2008, Ugly Jazz, 60 minutes.

Thirsty Soul, Randy Porter Trio.
Porter is such a gifted pianist and arranger that he can elevate what is essentially a basic trio album to the next level. Taking a melodic, pretty tune like “It Never Entered My Mind” and adding chord alterations and polyrhythmic lines makes it a new listening experience, while still keeping the integrity of the song. And Porter jazzes up Stevie Wonder’s “Signed, Sealed, Delivered” with alternating time signatures and a funky backbeat, thanks to Reinhardt Melz’s deft touch. John Wiitala holds down a steady and strong bass throughout, while Melz and Todd Strait trade off on the drum chair. Porter pleases the entire disc, changing up the offerings, from the straight-ahead of “Along Came Betty” to the homey, countrified title track, a Porter original, to the challenging, thick “Boomer-Angst,” another Porter composition. Even with the diversity of styles, the flow is natural and cohesive. It’s worth it to keep listening the whole way through, just to see where Porter will take the melodies and how he pushes the trio forward. The only track that doesn’t have as much weight is the somewhat tepid cover of Paul McCartney’s “I Will,” which is done as a light bossa and doesn’t dig deep enough. Still, there are 12 other tracks that deliver on all cylinders.
2008, Heavywood Music, 60 minutes.

Greenspace, Belinda Underwood, vocals, bass.
Underwood is a talented bassist and singer who has made some great connections on both the local and national scene. That’s why she’s able to get great guest players like percussionist Martin Zarzar, vocalist Nancy King and pianist Benny Green. Her vocals have an earnest airiness, floating yet pointed. She unfortunately hides her bass talent, save for a few tracks, opting instead for Phil Baker’s steady hand. And she lets King take the lead on the opening track, a scatting “Bass Blues.”
Underwood has grown as an artist, especially as a songwriter. She wrote half the tracks on the disc, and the first self-penned number is an unexpected surprise. For a woman who walks effortlessly between folk and jazz styles, “Seeing Red” is an embrace of jazz, a funky little soul jazz blues that grooves with substance. But aside from writing the tune, Underwood is absent, letting Green and her sister, Melissa, share the melody on piano and sax, respectively. Her vocals have gotten stronger as well. She sings with more force but still has the willowy, carefree quality that makes her stand out. She delivers the ballad “Blue Gardenia” slow, laid back and breezy, a mature take. When Underwood finally pulls out the bass, it’s seven tracks in. While Baker plays with more force, Underwood is quieter with a lighter touch. But her strength is as a songwriter on this disc. The whimsical, storytelling “Midnight Snatcher” is a joy, and her jazz waltz ballad, “Limitless,” is rich in chords, giving Green a chance to show off his sense of touch. And “Odd Meter Blues,” is a fun tune in 9. She even goes exotic, with the middle eastern tonalities of “The Oasis,” which features the haunting violin work of Egyptian musician Alfred Gamil. This is a fine outing for this up and coming musician, and hopefully next album we’ll hear more of her songwriting and bass playing.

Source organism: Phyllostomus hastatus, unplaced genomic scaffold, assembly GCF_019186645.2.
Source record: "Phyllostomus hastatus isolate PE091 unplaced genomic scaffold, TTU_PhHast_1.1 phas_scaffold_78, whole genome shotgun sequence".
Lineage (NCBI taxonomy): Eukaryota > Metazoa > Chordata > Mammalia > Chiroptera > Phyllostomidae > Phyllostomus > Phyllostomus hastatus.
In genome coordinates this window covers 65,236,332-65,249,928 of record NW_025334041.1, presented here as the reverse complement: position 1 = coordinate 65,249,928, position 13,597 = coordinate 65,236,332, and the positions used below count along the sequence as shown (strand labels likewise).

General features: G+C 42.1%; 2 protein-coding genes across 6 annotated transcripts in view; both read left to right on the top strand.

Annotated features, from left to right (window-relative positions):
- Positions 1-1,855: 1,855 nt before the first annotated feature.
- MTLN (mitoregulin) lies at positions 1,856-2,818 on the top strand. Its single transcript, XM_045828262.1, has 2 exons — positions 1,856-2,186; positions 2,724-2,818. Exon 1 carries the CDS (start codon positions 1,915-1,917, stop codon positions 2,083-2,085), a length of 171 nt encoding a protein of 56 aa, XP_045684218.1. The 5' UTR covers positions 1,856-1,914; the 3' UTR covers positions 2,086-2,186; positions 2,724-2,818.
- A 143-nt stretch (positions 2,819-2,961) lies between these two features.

2008, Cosmik Muse Rekords, 53 minutes.

I Had the Craziest Dream: The Music of Harry Warren, David Berger Octet.
Warren may be lesser known that Gershwin, Mercer, Porter and others from the jazz canon, but the composer wrote quite a few memorable melodies, and arranger/conductor Berger reminds us how much Warren contributed to our musical history with this smart group. It’s a small big band that features big names like Harry Allen and Joe Temperley. Berger starts it off with a bang, doing a frantic version of “Jeepers Creepers,” letting Temperley and Allen trade licks on the upbeat tune. Warren wrote a lot for the big screen and many of the tracks here were written to accompany films or even cartoons. “September in the Rain” is a lovely swinger, though Matt Hong’s tone on alto is a bit pinched, taking away from what is otherwise solid playing. “On the Atchison, Topeka, and the Santa Fe” is a classic rail song, and Berger does it as a slow boogie, swinging and bouncing along. Marshall Gilkes impresses on “Summer Night,” taking both the melody and soloing roles with a sweet, high tone on trombone. Berger doesn’t get too crazy with the arrangements. He stays true to the retro aesthetic, letting the melodies speak loudly, accented by horn blasts and fine soloing. Temperley proves why he’s one of the best bari players in the country on “Boulevard of Broken Dreams,” utilizing his smooth tone to great effect on this sultry tango. “I Only Have Eyes for You,” gets a swing treatment, accented by flute on the melody. “I’m an Old Cowhand (From the Rio Grande)” gets more jazzy than western, with Allen taking a sweet as pie solo. This is fun, melodic music that deserves to be heard. Thanks to Berger for reacquainting us with Warren.